Would sobriety checkpoints curb drunk driving?

By: Olga Michail Email
By: Olga Michail Email
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EAU CLAIRE, Wis. (WEAU) -- The U.S. Department of Health and Human Services says Wisconsin has the highest rate of drunken driving in the Nation. One of the reason a state lawmaker is hinting at a proposal for sobriety checkpoints in the Wisconsin.

“I love this state and I love its people, but one of our black marks is this culture is driving drunk,” said Eau Claire County Republican Chair Brian Westrate.

“We do have a lot of folks hurt and killed because of drunk driving, and we need to start doing something. We've got to start thinking outside of the box,” said Democrat State Representative of 91st Assembly District, Dana Wachs.

Both democrats and republicans agree- Wisconsin’s drunk driving has to end. But it's the solution to the problem where the opinions differ.

Democratic Milwaukee State Senator Tim Carpenter has suggested adding sobriety checkpoints. Right now, they're outlawed in the state.
It’s an idea that immediately got mixed reviews.

“We live in the society where police officers don't just get to stop people because they may be doing something wrong. That's not how I think we want to do things here, in Wisconsin,” said Westrate.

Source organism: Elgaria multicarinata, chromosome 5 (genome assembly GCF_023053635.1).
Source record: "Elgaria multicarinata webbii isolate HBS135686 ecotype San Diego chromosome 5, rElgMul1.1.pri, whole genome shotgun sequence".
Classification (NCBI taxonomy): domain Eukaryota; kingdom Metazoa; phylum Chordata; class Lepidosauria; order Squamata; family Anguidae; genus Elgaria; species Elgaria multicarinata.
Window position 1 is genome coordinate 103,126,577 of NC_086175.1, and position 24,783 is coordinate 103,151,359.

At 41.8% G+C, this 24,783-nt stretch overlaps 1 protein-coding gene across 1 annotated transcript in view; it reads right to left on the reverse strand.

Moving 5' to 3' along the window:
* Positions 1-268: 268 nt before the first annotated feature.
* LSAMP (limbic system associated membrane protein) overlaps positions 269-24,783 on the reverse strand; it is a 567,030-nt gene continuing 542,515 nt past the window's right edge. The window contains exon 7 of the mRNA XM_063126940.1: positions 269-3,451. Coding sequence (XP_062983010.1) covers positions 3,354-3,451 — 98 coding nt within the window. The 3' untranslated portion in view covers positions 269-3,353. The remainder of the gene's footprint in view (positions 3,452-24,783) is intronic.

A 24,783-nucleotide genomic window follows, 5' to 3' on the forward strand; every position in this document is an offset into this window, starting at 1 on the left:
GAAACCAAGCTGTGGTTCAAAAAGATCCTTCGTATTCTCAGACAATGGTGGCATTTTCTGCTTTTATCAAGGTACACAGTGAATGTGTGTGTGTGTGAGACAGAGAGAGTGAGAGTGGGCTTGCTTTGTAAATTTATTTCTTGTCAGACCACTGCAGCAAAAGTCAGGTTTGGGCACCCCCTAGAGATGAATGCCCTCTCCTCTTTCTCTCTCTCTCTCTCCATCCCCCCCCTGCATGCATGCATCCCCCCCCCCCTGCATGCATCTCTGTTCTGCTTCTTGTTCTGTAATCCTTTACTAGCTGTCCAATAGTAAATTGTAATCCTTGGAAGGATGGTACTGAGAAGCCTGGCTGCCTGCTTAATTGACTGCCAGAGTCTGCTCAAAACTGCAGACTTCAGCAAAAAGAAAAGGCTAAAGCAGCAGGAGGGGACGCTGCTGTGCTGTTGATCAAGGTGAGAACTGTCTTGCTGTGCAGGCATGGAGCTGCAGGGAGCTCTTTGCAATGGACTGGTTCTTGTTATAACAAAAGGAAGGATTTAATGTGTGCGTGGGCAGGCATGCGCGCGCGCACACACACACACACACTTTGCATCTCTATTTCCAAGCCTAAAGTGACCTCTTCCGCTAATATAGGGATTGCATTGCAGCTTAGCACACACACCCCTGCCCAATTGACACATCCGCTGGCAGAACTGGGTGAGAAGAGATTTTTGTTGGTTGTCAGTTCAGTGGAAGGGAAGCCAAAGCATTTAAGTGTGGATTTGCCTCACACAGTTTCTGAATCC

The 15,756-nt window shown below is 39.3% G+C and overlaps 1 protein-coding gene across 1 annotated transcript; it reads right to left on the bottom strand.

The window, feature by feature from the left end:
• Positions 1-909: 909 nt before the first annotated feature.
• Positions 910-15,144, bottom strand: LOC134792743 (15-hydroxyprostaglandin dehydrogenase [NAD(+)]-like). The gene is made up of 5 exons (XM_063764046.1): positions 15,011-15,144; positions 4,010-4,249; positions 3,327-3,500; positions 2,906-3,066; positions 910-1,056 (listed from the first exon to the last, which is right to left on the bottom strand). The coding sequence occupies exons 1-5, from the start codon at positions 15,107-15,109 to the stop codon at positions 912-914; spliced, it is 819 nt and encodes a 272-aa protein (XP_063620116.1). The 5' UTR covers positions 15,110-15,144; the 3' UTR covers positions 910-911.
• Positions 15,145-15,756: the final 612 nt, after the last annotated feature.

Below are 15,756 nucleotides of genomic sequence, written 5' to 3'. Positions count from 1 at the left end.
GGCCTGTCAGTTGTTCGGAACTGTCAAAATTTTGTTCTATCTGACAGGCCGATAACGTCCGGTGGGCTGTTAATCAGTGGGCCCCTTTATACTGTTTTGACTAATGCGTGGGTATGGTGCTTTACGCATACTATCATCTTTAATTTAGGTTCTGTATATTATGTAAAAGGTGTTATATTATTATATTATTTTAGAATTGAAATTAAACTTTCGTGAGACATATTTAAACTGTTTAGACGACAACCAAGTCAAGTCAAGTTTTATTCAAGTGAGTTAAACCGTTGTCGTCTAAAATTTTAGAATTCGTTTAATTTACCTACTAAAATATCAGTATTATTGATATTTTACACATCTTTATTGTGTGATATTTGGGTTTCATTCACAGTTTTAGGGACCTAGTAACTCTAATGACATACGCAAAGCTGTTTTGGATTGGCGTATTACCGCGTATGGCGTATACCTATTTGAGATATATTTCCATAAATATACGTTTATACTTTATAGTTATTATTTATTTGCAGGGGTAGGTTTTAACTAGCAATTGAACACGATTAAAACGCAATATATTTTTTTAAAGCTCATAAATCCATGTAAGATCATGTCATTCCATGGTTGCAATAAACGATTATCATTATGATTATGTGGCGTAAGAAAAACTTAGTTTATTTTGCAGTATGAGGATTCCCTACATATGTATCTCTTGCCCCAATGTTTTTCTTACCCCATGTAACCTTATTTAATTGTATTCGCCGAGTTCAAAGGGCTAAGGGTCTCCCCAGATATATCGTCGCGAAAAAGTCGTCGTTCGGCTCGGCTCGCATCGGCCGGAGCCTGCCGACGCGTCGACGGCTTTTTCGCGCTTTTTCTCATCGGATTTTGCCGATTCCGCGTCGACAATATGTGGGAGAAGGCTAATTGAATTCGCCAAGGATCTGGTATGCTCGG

Westrate says there are far better ways of stopping drunk drivers.
They include stiffening the penalties for driving drunk, raising awareness, and using saturation patrol.

“Park out in front of a bar at 2 a.m. You’ll catch some drivers!” said Westrate.

38-other states have sobriety checkpoints right now. They involve a process that only lasts a minute in some cases, but that's a minute not everyone is willing to spare.

“The government through the arm of police has no right to take that minute from you, unless they have some reasonable suspicion that you've committed a crime,” said Westrate.

“ I've represented people that have lost their lives, all of their minutes, because of a drunk driver. One minute lost at a checkpoint, if we can save people from being killed, I think it makes some sense,” said Wachs.

No official bill on the sobriety checkpoint has been proposed at this time.

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APPLETON, Wis. (AP) -- One Milwaukee lawmaker says he wants sobriety checkpoints to be part of Wisconsin's arsenal as the state tries to curb drunken driving.

But the Appleton Post-Crescent reports (http://post.cr/YUGvEL ) that many others feel the checkpoints infringe on civil rights.

Sobriety checkpoints are outlawed in Wisconsin, and were not part of a bipartisan set of bills designed to crack down on impaired driving.

Democratic Sen. Tim Carpenter says checkpoints might send a message to that small number of people who drive drunk. He says the state could ease into the checkpoints at first, by allowing police to operate them on days that are associated with drinking, such as St. Patrick's Day or New Year's Eve.

Republican Rep. Dean Kaufert of Neenah says he doesn't believe checkpoints are the answer.


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